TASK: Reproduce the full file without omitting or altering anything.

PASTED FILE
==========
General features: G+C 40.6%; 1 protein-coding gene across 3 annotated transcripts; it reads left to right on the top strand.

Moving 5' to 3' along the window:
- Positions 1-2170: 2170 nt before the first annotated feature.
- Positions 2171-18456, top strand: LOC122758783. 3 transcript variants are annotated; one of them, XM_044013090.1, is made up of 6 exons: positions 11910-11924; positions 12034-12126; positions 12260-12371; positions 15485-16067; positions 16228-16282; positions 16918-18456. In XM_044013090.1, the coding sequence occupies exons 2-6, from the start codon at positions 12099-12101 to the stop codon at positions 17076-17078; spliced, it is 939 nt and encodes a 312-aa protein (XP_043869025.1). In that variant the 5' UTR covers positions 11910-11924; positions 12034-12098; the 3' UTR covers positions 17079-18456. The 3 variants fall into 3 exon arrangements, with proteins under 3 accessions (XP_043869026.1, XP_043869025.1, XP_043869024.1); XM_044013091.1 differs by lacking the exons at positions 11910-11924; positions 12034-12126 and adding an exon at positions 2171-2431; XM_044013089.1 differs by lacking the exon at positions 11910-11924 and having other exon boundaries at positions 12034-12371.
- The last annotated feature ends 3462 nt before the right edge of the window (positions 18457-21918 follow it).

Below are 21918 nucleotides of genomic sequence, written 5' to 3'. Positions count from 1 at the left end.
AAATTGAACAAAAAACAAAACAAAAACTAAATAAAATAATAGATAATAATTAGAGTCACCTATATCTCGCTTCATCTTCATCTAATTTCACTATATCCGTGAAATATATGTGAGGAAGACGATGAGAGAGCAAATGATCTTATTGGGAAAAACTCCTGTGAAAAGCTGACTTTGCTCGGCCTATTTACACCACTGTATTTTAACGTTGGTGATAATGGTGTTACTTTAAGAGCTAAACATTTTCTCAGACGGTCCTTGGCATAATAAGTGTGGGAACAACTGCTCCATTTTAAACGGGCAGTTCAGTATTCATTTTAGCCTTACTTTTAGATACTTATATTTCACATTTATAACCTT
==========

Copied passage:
General features: G+C 40.6%; 1 protein-coding gene across 3 annotated transcripts; it reads left to right on the top strand.

Moving 5' to 3' along the window:
- Positions 1-2170: 2170 nt before the first annotated feature.
- Positions 2171-18456, top strand: LOC122758783. 3 transcript variants are annotated; one of them, XM_044013090.1, is made up of 6 exons: positions 11910-11924; positions 12034-12126; positions 12260-12371; positions 15485-16067; positions 16228-16282; positions 16918-18456. In XM_044013090.1, the coding sequence occupies exons 2-6, from the start codon at positions 12099-12101 to the stop codon at positions 17076-17078; spliced, it is 939 nt and encodes a 312-aa protein (XP_043869025.1). In that variant the 5' UTR covers positions 11910-11924; positions 12034-12098; the 3' UTR covers positions 17079-18456. The 3 variants fall into 3 exon arrangements, with proteins under 3 accessions (XP_043869026.1, XP_043869025.1, XP_043869024.1); XM_044013091.1 differs by lacking the exons at positions 11910-11924; positions 12034-12126 and adding an exon at positions 2171-2431; XM_044013089.1 differs by lacking the exon at positions 11910-11924 and having other exon boundaries at positions 12034-12371.
- The last annotated feature ends 3462 nt before the right edge of the window (positions 18457-21918 follow it).

Below are 21918 nucleotides of genomic sequence, written 5' to 3'. Positions count from 1 at the left end.
AAATTGAACAAAAAACAAAACAAAAACTAAATAAAATAATAGATAATAATTAGAGTCACCTATATCTCGCTTCATCTTCATCTAATTTCACTATATCCGTGAAATATATGTGAGGAAGACGATGAGAGAGCAAATGATCTTATTGGGAAAAACTCCTGTGAAAAGCTGACTTTGCTCGGCCTATTTACACCACTGTATTTTAACGTTGGTGATAATGGTGTTACTTTAAGAGCTAAACATTTTCTCAGACGGTCCTTGGCATAATAAGTGTGGGAACAACTGCTCCATTTTAAACGGGCAGTTCAGTATTCATTTTAGCCTTACTTTTAGATACTTATATTTCACATTTATAACCTT